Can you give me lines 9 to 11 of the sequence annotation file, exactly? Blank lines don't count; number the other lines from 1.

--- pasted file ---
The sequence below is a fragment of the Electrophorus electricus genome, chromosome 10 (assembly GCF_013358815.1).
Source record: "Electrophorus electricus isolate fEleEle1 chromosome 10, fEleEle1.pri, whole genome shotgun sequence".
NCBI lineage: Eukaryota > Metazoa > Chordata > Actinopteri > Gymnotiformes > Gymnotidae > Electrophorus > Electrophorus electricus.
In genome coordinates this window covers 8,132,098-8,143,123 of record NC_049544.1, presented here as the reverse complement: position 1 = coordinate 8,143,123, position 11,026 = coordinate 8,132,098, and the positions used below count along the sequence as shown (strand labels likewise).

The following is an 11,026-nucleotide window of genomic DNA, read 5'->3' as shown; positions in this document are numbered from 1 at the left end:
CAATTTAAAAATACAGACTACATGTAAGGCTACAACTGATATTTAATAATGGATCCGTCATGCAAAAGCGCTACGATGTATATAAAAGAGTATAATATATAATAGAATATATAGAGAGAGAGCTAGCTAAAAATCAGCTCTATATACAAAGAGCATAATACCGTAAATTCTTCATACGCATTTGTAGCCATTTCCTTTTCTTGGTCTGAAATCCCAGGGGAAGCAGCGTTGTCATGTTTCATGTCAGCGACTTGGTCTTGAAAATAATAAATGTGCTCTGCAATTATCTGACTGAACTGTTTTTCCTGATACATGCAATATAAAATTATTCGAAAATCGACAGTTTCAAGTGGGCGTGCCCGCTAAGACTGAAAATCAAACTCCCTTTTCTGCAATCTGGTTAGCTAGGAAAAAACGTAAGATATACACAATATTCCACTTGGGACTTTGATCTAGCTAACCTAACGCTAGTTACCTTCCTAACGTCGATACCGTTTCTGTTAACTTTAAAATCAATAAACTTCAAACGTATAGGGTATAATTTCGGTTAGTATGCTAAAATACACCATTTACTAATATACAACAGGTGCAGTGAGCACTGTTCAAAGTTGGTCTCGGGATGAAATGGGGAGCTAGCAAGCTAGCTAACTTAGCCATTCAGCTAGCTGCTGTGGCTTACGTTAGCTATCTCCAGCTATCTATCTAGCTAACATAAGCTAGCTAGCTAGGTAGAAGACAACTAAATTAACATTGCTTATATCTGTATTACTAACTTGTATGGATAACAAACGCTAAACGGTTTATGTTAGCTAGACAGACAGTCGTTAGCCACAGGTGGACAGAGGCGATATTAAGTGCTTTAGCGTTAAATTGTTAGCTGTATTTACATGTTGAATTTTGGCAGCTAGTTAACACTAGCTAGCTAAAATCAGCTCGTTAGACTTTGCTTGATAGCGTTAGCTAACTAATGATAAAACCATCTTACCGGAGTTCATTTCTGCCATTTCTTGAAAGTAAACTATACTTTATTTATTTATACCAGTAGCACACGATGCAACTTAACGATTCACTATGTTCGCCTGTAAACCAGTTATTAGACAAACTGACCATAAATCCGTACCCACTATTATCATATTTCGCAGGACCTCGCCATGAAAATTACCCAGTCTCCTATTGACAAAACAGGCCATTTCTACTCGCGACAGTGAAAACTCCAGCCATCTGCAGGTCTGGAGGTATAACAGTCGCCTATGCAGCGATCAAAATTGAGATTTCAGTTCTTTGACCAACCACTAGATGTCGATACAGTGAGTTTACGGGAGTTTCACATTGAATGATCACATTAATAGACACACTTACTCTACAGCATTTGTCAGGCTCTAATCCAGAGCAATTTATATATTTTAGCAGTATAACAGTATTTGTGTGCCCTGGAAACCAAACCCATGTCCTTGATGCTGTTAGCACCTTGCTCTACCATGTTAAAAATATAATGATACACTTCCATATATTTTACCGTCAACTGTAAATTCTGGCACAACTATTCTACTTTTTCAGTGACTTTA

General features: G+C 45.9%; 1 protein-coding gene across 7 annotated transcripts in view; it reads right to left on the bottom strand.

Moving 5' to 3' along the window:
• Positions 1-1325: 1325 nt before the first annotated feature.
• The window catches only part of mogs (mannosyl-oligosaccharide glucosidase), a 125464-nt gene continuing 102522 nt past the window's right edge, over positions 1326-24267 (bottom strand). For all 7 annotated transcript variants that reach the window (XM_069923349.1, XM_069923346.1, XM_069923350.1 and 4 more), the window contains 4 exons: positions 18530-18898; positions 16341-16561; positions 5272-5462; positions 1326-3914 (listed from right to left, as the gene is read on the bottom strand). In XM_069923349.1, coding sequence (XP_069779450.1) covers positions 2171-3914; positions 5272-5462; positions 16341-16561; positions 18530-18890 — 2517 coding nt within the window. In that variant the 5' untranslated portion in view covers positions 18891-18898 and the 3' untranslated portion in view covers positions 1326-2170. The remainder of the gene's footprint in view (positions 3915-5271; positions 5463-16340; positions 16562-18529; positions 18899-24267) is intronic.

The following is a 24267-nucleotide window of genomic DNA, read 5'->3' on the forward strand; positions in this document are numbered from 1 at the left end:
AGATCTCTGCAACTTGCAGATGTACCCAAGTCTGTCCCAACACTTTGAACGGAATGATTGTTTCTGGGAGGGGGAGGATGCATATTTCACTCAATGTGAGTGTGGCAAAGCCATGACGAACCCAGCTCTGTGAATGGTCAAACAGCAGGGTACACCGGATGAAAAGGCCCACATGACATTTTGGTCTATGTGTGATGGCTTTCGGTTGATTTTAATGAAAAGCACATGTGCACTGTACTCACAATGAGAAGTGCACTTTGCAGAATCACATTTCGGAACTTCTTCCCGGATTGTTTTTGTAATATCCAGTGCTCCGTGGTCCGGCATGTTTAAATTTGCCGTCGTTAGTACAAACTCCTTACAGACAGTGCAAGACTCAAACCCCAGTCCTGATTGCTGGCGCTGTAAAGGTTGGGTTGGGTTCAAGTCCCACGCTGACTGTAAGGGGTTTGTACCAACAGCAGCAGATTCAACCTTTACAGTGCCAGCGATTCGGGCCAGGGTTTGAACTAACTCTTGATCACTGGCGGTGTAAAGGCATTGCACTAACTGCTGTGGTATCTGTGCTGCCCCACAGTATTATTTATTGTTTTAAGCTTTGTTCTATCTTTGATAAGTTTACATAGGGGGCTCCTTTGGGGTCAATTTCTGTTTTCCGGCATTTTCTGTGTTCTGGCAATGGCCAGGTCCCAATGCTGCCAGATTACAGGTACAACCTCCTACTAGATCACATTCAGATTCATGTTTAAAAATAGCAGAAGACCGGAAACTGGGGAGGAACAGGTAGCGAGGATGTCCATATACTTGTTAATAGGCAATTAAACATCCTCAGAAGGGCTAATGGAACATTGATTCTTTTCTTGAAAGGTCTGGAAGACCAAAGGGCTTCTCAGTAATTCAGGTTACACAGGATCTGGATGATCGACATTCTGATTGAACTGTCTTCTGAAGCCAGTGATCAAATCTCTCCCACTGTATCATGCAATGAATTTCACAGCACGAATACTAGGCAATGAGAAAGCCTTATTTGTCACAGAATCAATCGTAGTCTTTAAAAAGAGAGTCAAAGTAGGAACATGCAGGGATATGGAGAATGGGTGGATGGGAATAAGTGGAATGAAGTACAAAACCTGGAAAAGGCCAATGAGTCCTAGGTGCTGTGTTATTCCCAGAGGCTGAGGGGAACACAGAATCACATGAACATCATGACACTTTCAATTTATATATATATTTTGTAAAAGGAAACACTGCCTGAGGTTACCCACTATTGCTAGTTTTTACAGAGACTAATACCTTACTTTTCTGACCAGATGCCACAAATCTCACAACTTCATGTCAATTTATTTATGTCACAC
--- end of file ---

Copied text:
• Positions 1-1325: 1325 nt before the first annotated feature.
• The window catches only part of mogs (mannosyl-oligosaccharide glucosidase), a 125464-nt gene continuing 102522 nt past the window's right edge, over positions 1326-24267 (bottom strand). For all 7 annotated transcript variants that reach the window (XM_069923349.1, XM_069923346.1, XM_069923350.1 and 4 more), the window contains 4 exons: positions 18530-18898; positions 16341-16561; positions 5272-5462; positions 1326-3914 (listed from right to left, as the gene is read on the bottom strand). In XM_069923349.1, coding sequence (XP_069779450.1) covers positions 2171-3914; positions 5272-5462; positions 16341-16561; positions 18530-18890 — 2517 coding nt within the window. In that variant the 5' untranslated portion in view covers positions 18891-18898 and the 3' untranslated portion in view covers positions 1326-2170. The remainder of the gene's footprint in view (positions 3915-5271; positions 5463-16340; positions 16562-18529; positions 18899-24267) is intronic.

The following is a 24267-nucleotide window of genomic DNA, read 5'->3' on the forward strand; positions in this document are numbered from 1 at the left end: